The Russian invasion of Ukraine has unleashed consequences around the world, and on Wednesday the UN General Assembly passed a resolution condemning Russia's actions. The vote was defined by 141 votes in favour, five against (Belarus, Eritrea, North Korea, Syria and Russia itself) and 35 abstentions.
Among the countries that decided to stay out of the resolution were China and four Latin American countries: Bolivia, Cuba, El Salvador and Nicaragua. The vote of Venezuela, a well-known ally of Moscow, was not valid due to its debts to the organisation.
In a telephone conversation with his Russian counterpart, the Venezuelan president expressed his firm support for the "special military operation" in Ukraine. "Nicolas Maduro expressed his strong support for Russia's key actions, condemning the destabilising activity of the United States and NATO, and emphasising the importance of combating the campaign of lies and disinformation launched by Western countries," a Kremlin statement said after the call at the "initiative of the Venezuelan side".
The notable abstentions reflected the fact that several countries chose not to support the resolution against the invasion in Ukraine. Cuba is a historic ally of Moscow, which has prompted the Cuban government to point the finger of blame for the current conflict at the US and NATO's "increasingly offensive military doctrine that threatens peace".
For its part, Nicaragua, as a Russian ally, formally recognised the Donetsk and Luhansk regions of eastern Ukraine. "President Putin has taken a step. He has recognised republics that, since the 2014 coup d'état, did not recognise the coup governments (of Ukraine) and established their government, putting up a fight," Daniel Ortega said at an official event, according to EFE.
Major Latin American economies, such as Argentina and Brazil, have been criticised for their neutral stance towards Russia's actions. However, both countries condemned the invasion of Ukraine, voting in favour in the UN resolution, although their presidents Alberto Fernandez and Jair Bolsonaro did not express their public rejection nor have they issued sanctions against Moscow.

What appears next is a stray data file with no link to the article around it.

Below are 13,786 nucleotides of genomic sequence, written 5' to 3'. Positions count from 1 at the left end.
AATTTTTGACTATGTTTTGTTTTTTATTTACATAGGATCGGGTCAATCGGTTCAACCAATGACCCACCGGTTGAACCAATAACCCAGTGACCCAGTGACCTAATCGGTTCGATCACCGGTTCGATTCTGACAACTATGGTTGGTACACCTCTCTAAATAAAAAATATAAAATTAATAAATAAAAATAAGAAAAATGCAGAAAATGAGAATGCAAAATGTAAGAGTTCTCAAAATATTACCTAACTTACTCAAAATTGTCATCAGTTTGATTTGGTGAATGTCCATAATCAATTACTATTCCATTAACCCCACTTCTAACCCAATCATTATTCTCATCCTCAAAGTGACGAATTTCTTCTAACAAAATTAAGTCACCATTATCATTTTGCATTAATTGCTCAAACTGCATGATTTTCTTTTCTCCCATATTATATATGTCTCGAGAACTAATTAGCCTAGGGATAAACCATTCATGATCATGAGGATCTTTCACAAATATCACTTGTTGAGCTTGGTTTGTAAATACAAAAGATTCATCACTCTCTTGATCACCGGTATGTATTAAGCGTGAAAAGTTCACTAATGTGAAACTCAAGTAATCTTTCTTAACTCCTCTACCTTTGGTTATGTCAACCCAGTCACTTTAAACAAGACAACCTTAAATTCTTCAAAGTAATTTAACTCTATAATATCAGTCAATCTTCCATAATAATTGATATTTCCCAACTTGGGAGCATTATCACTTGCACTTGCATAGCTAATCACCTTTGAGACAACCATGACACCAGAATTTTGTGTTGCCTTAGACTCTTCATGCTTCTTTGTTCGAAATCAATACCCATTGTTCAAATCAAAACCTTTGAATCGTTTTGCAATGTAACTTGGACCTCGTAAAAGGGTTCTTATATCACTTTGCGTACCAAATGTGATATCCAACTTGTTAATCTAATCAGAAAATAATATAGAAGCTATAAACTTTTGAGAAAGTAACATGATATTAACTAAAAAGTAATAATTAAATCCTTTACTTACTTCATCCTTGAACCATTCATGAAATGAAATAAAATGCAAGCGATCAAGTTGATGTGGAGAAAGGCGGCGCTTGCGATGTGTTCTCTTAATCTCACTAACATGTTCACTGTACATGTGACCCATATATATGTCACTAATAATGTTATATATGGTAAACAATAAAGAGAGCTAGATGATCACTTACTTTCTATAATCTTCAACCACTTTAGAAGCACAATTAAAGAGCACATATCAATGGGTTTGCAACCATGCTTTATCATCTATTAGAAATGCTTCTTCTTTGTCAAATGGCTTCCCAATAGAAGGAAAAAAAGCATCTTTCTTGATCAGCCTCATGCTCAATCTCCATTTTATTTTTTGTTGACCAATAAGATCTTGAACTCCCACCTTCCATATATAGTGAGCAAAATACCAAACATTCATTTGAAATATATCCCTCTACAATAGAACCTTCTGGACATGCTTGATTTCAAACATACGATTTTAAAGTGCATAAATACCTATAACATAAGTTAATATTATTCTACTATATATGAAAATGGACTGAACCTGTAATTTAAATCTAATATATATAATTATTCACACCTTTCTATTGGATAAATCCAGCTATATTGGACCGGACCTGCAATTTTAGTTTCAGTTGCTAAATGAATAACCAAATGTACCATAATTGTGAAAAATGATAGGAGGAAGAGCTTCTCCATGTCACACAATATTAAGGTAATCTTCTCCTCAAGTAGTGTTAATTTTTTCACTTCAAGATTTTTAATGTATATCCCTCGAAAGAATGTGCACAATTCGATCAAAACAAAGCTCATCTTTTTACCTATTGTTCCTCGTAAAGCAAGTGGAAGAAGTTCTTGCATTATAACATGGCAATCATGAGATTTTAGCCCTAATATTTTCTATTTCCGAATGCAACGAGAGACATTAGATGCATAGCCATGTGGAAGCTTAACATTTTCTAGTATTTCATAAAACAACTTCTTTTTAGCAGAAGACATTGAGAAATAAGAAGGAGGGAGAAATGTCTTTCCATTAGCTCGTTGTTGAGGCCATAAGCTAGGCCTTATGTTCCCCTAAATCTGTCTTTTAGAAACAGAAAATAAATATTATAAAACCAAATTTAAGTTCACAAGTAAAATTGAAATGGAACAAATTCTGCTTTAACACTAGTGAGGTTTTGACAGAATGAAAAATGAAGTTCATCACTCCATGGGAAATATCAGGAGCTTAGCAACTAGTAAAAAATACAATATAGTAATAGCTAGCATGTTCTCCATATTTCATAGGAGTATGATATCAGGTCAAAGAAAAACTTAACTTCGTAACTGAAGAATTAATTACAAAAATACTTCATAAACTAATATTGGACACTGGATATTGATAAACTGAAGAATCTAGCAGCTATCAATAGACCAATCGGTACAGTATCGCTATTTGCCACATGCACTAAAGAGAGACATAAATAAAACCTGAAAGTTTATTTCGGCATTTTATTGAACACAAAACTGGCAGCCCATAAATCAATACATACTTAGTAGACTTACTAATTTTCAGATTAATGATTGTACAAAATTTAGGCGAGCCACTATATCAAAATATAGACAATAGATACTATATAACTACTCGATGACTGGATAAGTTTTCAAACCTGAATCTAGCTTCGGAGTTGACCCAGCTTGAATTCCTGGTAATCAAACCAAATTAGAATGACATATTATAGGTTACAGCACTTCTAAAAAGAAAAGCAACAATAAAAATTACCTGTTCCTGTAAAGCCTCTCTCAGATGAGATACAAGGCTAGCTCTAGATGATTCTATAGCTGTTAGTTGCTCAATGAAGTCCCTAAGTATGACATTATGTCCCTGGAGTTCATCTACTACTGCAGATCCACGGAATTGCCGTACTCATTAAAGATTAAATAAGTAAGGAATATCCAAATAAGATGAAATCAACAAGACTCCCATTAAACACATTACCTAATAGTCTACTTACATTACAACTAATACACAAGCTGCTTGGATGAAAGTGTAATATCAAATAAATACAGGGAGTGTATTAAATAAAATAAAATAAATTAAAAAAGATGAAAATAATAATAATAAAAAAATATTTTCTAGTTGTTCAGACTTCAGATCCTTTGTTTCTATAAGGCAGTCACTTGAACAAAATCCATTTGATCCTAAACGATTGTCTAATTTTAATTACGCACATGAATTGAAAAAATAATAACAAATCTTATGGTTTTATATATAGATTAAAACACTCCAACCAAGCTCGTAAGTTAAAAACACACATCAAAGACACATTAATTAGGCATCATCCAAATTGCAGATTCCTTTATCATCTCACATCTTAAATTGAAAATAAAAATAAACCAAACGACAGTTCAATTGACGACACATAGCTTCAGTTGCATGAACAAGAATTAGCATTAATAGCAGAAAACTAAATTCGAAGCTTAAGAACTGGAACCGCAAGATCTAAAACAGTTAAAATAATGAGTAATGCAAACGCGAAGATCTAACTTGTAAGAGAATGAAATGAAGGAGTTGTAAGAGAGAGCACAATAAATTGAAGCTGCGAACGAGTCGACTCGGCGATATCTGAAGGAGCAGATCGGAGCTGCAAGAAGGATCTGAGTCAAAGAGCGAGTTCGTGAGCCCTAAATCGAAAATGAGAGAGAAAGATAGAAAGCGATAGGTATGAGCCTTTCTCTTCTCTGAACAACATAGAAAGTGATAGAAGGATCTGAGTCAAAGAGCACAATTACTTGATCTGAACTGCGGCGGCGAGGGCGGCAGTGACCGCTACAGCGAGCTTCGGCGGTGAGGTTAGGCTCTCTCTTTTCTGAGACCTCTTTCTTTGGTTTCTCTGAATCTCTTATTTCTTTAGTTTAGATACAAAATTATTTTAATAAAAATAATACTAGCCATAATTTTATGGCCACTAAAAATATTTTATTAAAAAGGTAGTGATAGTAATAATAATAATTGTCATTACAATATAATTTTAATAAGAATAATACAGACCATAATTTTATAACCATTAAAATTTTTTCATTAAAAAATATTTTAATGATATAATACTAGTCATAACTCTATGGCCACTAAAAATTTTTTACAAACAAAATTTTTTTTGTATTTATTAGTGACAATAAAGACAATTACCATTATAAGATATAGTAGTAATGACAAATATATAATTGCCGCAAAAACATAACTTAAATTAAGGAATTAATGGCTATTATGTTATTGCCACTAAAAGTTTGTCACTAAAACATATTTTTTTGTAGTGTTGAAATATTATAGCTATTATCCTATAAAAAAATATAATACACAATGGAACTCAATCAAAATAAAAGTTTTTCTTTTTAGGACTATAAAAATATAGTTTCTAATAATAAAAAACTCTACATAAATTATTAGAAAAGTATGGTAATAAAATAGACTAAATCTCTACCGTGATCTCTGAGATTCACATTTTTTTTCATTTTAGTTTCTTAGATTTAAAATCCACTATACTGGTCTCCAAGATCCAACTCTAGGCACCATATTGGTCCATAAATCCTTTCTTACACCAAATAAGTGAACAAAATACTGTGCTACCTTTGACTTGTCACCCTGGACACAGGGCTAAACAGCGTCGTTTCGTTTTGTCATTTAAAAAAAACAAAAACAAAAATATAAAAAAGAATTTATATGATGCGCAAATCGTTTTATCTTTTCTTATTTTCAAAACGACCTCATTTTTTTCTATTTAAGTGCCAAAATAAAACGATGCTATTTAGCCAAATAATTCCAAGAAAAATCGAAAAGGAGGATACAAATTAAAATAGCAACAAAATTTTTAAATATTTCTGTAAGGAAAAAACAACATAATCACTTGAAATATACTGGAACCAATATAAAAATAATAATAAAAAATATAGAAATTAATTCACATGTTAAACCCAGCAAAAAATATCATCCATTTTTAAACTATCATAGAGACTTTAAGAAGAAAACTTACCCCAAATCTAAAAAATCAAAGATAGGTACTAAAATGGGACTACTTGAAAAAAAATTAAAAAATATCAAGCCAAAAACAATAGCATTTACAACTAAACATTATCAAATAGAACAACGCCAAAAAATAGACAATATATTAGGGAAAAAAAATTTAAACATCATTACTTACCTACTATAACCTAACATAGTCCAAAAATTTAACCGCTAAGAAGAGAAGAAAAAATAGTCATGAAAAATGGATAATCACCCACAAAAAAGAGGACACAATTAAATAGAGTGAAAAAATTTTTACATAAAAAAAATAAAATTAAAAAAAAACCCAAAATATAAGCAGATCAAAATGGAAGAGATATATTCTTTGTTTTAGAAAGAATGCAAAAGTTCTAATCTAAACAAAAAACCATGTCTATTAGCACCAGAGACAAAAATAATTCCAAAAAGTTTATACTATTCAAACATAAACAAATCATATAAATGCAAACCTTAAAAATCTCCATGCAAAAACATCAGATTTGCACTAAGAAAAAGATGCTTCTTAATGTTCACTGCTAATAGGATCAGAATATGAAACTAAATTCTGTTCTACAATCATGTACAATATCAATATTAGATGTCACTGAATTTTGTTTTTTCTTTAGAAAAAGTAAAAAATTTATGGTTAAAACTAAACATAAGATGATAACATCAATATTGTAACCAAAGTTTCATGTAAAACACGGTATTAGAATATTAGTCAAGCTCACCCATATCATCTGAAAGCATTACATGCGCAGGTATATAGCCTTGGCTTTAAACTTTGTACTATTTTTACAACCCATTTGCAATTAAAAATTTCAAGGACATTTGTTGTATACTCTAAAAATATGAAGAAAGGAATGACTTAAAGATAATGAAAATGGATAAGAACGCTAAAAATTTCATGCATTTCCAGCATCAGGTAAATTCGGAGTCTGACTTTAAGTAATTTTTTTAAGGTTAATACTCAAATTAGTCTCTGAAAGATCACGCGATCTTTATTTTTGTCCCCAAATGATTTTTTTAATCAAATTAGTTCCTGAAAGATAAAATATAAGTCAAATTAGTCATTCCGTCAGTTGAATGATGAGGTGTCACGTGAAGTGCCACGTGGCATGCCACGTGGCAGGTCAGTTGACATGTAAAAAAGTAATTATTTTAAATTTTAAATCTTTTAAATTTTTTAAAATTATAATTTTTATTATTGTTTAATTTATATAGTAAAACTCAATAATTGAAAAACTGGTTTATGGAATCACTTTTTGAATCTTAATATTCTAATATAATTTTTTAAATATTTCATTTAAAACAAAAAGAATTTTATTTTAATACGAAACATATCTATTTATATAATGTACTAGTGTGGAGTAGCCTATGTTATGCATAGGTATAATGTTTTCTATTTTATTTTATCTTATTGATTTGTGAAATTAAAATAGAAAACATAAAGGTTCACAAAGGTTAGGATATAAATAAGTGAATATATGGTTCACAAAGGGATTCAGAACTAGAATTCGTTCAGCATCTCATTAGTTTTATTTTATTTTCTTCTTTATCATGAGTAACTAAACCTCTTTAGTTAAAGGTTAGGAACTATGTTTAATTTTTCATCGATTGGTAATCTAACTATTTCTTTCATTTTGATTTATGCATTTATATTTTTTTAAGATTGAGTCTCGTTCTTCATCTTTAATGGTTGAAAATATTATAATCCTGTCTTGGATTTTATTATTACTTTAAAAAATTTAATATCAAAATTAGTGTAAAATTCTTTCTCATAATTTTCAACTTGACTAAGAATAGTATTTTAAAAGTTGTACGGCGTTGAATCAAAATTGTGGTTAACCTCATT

Alberto Fernández was on an official visit to Moscow in the days before the invasion and offered the Kremlin to be "the gateway to Latin America". On Wednesday, however, Argentina's ambassador to the UN, María del Carmen Squeff, warned in her speech that "no territorial acquisition can be recognised as legal based on the use or threat of force".
For his part, Brazilian President Jair Bolsonaro, who also visited Russia on 24 February, had warned that his country had not yet decided its vote, noting that he was "not going to take sides". "We will remain neutral and will help as much as possible to find a solution," he added. Finally, on Wednesday, the Itamaraty Palace decided to support the resolution.
After the conflict began, López Obrador explained Mexico's position: "We are not going to take any economic reprisals because we want to maintain good relations with all the governments of the world". In this way, he refused to issue direct sanctions against Russia, "We do not consider that this is our responsibility, and we think that the best thing to do is to promote dialogue to achieve peace".
He also disagreed with the veto imposed on Russia's media. I don't agree with the fact that the Russian media or any other country's media is censored. We have to assert freedom," he added.
Americas Coordinator: José Antonio Sierra